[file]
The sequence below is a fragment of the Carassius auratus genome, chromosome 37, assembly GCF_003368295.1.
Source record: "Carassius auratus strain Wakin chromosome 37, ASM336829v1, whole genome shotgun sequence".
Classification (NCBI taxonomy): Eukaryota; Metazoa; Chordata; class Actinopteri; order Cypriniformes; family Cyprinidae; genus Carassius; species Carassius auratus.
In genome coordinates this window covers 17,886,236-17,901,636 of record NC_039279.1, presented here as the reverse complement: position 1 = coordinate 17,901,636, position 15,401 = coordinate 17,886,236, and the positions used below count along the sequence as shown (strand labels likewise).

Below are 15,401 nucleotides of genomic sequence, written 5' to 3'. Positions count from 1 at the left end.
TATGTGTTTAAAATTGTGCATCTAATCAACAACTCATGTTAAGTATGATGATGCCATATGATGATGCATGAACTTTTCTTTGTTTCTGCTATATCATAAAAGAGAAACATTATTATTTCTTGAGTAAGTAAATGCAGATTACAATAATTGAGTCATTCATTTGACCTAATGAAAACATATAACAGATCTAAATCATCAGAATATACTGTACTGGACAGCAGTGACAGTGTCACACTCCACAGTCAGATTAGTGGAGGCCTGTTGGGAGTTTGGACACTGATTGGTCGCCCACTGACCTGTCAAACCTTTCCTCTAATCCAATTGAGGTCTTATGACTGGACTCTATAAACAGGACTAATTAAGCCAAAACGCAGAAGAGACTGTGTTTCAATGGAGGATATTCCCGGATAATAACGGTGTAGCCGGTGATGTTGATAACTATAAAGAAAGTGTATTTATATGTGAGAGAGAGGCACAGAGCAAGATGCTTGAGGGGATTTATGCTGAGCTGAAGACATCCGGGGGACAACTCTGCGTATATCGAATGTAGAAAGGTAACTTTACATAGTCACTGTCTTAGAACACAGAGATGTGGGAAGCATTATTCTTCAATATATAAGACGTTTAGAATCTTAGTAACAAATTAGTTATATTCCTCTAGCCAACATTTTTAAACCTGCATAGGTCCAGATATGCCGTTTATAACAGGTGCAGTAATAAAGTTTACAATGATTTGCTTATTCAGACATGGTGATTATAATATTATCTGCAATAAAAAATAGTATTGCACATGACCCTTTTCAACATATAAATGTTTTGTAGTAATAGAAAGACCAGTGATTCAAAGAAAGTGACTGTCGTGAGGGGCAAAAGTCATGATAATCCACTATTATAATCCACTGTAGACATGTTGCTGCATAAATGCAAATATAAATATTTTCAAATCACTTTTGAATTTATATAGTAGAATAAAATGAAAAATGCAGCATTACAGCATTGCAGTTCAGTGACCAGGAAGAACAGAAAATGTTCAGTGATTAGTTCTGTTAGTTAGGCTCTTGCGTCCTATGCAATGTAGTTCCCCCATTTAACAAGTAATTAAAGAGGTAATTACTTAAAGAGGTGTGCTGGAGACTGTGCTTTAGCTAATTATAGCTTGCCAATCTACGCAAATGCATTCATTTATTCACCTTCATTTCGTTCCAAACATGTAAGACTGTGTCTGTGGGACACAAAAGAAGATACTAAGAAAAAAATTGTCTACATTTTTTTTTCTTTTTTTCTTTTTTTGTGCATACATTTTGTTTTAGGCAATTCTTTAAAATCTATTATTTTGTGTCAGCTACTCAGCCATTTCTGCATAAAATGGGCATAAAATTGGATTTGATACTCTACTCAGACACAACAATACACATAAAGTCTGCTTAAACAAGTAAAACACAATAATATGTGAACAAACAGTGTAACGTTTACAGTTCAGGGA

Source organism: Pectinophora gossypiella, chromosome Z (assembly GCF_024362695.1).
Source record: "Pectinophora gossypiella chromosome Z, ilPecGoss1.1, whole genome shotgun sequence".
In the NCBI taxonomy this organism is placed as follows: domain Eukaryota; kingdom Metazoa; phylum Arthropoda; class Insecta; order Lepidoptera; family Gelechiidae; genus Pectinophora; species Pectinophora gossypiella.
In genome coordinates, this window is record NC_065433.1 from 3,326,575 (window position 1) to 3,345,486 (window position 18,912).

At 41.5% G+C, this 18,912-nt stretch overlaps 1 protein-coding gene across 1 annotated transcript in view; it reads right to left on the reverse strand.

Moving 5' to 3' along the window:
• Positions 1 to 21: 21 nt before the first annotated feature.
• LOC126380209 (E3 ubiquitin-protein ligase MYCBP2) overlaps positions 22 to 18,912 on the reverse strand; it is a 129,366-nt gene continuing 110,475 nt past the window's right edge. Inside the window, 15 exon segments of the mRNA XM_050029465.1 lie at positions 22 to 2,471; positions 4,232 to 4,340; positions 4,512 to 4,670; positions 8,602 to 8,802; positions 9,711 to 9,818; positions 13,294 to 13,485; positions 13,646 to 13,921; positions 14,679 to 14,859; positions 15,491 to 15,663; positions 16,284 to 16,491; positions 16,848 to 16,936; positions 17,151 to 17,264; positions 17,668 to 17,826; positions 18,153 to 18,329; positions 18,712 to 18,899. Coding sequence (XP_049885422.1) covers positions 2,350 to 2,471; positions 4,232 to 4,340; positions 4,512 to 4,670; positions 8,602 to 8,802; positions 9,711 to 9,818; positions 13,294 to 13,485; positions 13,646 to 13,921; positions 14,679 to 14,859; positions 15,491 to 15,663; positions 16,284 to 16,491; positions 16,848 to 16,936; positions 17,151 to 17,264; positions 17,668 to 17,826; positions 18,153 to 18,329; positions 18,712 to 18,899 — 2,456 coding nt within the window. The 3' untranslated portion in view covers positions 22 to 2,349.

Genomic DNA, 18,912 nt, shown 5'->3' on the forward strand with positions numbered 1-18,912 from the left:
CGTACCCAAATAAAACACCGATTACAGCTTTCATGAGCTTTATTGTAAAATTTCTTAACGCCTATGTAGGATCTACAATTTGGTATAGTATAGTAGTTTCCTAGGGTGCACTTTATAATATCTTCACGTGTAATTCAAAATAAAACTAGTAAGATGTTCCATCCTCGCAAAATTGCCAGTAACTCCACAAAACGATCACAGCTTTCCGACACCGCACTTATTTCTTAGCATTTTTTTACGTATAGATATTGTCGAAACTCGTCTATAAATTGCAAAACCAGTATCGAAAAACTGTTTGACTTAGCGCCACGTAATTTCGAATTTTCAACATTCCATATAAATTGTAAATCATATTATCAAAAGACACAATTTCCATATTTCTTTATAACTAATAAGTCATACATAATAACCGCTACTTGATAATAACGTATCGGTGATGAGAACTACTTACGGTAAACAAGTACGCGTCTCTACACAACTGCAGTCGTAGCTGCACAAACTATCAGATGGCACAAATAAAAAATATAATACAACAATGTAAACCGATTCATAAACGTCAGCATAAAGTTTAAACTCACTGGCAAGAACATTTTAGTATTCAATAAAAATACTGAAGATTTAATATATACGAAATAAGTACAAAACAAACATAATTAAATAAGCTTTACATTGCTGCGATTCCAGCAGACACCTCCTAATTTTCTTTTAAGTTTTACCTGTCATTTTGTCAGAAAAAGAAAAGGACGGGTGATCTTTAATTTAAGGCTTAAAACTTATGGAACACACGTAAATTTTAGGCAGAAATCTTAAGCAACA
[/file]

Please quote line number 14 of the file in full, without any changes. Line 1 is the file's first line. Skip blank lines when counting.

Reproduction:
• LOC126380209 (E3 ubiquitin-protein ligase MYCBP2) overlaps positions 22 to 18,912 on the reverse strand; it is a 129,366-nt gene continuing 110,475 nt past the window's right edge. Inside the window, 15 exon segments of the mRNA XM_050029465.1 lie at positions 22 to 2,471; positions 4,232 to 4,340; positions 4,512 to 4,670; positions 8,602 to 8,802; positions 9,711 to 9,818; positions 13,294 to 13,485; positions 13,646 to 13,921; positions 14,679 to 14,859; positions 15,491 to 15,663; positions 16,284 to 16,491; positions 16,848 to 16,936; positions 17,151 to 17,264; positions 17,668 to 17,826; positions 18,153 to 18,329; positions 18,712 to 18,899. Coding sequence (XP_049885422.1) covers positions 2,350 to 2,471; positions 4,232 to 4,340; positions 4,512 to 4,670; positions 8,602 to 8,802; positions 9,711 to 9,818; positions 13,294 to 13,485; positions 13,646 to 13,921; positions 14,679 to 14,859; positions 15,491 to 15,663; positions 16,284 to 16,491; positions 16,848 to 16,936; positions 17,151 to 17,264; positions 17,668 to 17,826; positions 18,153 to 18,329; positions 18,712 to 18,899 — 2,456 coding nt within the window. The 3' untranslated portion in view covers positions 22 to 2,349.